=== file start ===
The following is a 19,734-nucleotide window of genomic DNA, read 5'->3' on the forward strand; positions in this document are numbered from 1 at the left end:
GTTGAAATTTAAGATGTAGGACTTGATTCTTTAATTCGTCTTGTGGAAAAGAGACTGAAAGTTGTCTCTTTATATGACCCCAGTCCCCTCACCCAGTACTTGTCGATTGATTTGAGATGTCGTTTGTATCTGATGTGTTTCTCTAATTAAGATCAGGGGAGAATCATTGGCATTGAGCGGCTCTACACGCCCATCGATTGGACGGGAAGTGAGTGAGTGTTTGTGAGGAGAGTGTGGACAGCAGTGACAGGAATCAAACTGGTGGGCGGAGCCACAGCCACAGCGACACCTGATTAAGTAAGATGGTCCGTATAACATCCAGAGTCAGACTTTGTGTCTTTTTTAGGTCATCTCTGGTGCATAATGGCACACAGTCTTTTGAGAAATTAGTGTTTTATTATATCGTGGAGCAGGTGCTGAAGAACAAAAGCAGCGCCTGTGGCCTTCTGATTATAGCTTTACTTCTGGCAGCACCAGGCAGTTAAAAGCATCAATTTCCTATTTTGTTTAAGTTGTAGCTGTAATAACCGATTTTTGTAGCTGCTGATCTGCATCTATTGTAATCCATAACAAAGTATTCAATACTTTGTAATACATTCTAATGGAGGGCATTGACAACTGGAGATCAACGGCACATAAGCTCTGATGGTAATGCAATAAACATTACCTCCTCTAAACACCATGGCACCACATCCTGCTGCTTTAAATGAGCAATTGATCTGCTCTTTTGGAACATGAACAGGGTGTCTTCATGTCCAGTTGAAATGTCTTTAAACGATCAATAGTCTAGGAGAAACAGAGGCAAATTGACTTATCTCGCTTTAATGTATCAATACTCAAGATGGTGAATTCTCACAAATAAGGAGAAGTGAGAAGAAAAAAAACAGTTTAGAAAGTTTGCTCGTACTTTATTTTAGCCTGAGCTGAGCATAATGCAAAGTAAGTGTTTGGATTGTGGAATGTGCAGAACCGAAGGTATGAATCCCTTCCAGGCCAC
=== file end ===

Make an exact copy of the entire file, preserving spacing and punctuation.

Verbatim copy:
The following is a 19,734-nucleotide window of genomic DNA, read 5'->3' on the forward strand; positions in this document are numbered from 1 at the left end:
GTTGAAATTTAAGATGTAGGACTTGATTCTTTAATTCGTCTTGTGGAAAAGAGACTGAAAGTTGTCTCTTTATATGACCCCAGTCCCCTCACCCAGTACTTGTCGATTGATTTGAGATGTCGTTTGTATCTGATGTGTTTCTCTAATTAAGATCAGGGGAGAATCATTGGCATTGAGCGGCTCTACACGCCCATCGATTGGACGGGAAGTGAGTGAGTGTTTGTGAGGAGAGTGTGGACAGCAGTGACAGGAATCAAACTGGTGGGCGGAGCCACAGCCACAGCGACACCTGATTAAGTAAGATGGTCCGTATAACATCCAGAGTCAGACTTTGTGTCTTTTTTAGGTCATCTCTGGTGCATAATGGCACACAGTCTTTTGAGAAATTAGTGTTTTATTATATCGTGGAGCAGGTGCTGAAGAACAAAAGCAGCGCCTGTGGCCTTCTGATTATAGCTTTACTTCTGGCAGCACCAGGCAGTTAAAAGCATCAATTTCCTATTTTGTTTAAGTTGTAGCTGTAATAACCGATTTTTGTAGCTGCTGATCTGCATCTATTGTAATCCATAACAAAGTATTCAATACTTTGTAATACATTCTAATGGAGGGCATTGACAACTGGAGATCAACGGCACATAAGCTCTGATGGTAATGCAATAAACATTACCTCCTCTAAACACCATGGCACCACATCCTGCTGCTTTAAATGAGCAATTGATCTGCTCTTTTGGAACATGAACAGGGTGTCTTCATGTCCAGTTGAAATGTCTTTAAACGATCAATAGTCTAGGAGAAACAGAGGCAAATTGACTTATCTCGCTTTAATGTATCAATACTCAAGATGGTGAATTCTCACAAATAAGGAGAAGTGAGAAGAAAAAAAACAGTTTAGAAAGTTTGCTCGTACTTTATTTTAGCCTGAGCTGAGCATAATGCAAAGTAAGTGTTTGGATTGTGGAATGTGCAGAACCGAAGGTATGAATCCCTTCCAGGCCAC